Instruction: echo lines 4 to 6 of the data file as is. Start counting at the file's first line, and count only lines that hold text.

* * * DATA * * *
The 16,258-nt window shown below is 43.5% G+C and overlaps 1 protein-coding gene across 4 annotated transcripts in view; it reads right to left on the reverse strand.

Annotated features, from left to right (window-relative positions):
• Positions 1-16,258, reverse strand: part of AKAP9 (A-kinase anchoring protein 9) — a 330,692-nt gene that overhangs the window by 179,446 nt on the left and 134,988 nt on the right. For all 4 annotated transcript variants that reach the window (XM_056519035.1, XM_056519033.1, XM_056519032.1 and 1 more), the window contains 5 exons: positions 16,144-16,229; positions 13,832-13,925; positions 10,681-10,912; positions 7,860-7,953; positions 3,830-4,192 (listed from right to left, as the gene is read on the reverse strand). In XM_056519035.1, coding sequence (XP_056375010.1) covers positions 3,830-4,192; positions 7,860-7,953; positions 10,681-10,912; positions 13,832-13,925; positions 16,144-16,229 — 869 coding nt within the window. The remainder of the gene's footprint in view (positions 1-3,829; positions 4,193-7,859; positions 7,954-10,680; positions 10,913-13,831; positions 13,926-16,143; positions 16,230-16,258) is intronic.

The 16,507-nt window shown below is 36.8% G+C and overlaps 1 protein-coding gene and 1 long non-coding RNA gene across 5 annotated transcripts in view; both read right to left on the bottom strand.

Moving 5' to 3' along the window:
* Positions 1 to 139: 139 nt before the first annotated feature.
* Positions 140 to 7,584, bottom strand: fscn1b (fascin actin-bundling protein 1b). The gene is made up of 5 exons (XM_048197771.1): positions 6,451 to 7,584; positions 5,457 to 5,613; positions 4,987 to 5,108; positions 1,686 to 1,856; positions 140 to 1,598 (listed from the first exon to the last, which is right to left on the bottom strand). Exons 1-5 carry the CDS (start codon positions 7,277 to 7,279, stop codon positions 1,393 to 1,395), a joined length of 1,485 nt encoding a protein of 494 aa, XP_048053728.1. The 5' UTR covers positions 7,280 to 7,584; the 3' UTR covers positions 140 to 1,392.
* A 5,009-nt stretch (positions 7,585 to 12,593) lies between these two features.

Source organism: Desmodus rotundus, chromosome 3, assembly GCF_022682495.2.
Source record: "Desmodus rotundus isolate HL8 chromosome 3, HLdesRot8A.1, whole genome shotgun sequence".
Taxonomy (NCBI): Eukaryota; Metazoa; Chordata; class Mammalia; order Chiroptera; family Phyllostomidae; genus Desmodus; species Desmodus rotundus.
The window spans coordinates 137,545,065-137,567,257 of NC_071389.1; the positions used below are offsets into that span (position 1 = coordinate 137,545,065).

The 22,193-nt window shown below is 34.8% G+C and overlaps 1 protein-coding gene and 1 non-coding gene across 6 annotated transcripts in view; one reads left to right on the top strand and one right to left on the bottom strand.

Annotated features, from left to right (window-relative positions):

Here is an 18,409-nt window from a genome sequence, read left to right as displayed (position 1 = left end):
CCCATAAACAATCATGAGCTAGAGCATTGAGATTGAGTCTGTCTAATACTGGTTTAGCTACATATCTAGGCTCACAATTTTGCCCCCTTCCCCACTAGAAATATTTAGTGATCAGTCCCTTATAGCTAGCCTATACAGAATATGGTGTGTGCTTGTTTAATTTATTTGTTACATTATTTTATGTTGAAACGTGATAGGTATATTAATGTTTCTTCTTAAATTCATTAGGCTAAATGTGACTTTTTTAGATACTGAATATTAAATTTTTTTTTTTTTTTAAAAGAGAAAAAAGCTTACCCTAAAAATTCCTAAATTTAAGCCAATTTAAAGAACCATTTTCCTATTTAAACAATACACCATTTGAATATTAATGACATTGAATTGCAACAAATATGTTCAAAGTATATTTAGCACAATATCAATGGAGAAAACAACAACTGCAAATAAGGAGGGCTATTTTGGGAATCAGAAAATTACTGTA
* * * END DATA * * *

The 16,507-nt window shown below is 36.8% G+C and overlaps 1 protein-coding gene and 1 long non-coding RNA gene across 5 annotated transcripts in view; both read right to left on the bottom strand.

Moving 5' to 3' along the window:
* Positions 1 to 139: 139 nt before the first annotated feature.